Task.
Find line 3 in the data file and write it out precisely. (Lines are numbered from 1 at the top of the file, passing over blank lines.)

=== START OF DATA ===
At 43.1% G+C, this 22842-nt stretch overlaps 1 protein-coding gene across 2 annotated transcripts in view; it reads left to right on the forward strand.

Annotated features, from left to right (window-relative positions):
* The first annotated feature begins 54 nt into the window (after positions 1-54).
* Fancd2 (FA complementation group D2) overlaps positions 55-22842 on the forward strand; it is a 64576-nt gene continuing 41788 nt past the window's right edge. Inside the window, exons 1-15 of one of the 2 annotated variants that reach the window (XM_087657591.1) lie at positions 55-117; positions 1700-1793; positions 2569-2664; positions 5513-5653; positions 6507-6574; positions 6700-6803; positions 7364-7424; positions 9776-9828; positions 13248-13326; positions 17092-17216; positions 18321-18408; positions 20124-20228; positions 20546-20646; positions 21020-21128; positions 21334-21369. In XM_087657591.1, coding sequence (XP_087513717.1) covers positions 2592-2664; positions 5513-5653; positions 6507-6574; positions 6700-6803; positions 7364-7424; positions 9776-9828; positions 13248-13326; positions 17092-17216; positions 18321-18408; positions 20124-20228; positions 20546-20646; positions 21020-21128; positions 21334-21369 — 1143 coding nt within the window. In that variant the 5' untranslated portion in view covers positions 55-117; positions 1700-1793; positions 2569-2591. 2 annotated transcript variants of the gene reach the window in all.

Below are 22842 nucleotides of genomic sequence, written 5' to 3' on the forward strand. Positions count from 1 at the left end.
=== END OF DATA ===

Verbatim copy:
* The first annotated feature begins 54 nt into the window (after positions 1-54).